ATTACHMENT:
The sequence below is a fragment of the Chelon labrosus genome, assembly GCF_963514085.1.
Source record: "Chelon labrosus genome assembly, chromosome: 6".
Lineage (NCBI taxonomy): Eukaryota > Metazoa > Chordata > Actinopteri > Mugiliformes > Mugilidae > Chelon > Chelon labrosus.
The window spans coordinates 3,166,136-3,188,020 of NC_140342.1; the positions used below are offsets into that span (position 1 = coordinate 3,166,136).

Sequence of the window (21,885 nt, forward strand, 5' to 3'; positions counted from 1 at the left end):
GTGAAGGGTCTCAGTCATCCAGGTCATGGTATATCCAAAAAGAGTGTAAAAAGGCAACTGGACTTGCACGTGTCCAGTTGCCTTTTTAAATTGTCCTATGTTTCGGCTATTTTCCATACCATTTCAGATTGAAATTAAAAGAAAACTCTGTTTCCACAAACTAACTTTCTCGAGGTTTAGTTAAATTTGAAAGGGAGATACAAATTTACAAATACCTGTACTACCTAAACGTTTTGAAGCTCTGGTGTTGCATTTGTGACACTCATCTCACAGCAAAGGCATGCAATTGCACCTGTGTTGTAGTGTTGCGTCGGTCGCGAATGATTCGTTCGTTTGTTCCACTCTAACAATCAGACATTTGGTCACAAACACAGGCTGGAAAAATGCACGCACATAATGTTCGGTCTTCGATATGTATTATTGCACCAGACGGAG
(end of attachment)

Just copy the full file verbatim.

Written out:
The sequence below is a fragment of the Chelon labrosus genome, assembly GCF_963514085.1.
Source record: "Chelon labrosus genome assembly, chromosome: 6".
Lineage (NCBI taxonomy): Eukaryota > Metazoa > Chordata > Actinopteri > Mugiliformes > Mugilidae > Chelon > Chelon labrosus.
The window spans coordinates 3,166,136-3,188,020 of NC_140342.1; the positions used below are offsets into that span (position 1 = coordinate 3,166,136).

Sequence of the window (21,885 nt, forward strand, 5' to 3'; positions counted from 1 at the left end):
GTGAAGGGTCTCAGTCATCCAGGTCATGGTATATCCAAAAAGAGTGTAAAAAGGCAACTGGACTTGCACGTGTCCAGTTGCCTTTTTAAATTGTCCTATGTTTCGGCTATTTTCCATACCATTTCAGATTGAAATTAAAAGAAAACTCTGTTTCCACAAACTAACTTTCTCGAGGTTTAGTTAAATTTGAAAGGGAGATACAAATTTACAAATACCTGTACTACCTAAACGTTTTGAAGCTCTGGTGTTGCATTTGTGACACTCATCTCACAGCAAAGGCATGCAATTGCACCTGTGTTGTAGTGTTGCGTCGGTCGCGAATGATTCGTTCGTTTGTTCCACTCTAACAATCAGACATTTGGTCACAAACACAGGCTGGAAAAATGCACGCACATAATGTTCGGTCTTCGATATGTATTATTGCACCAGACGGAG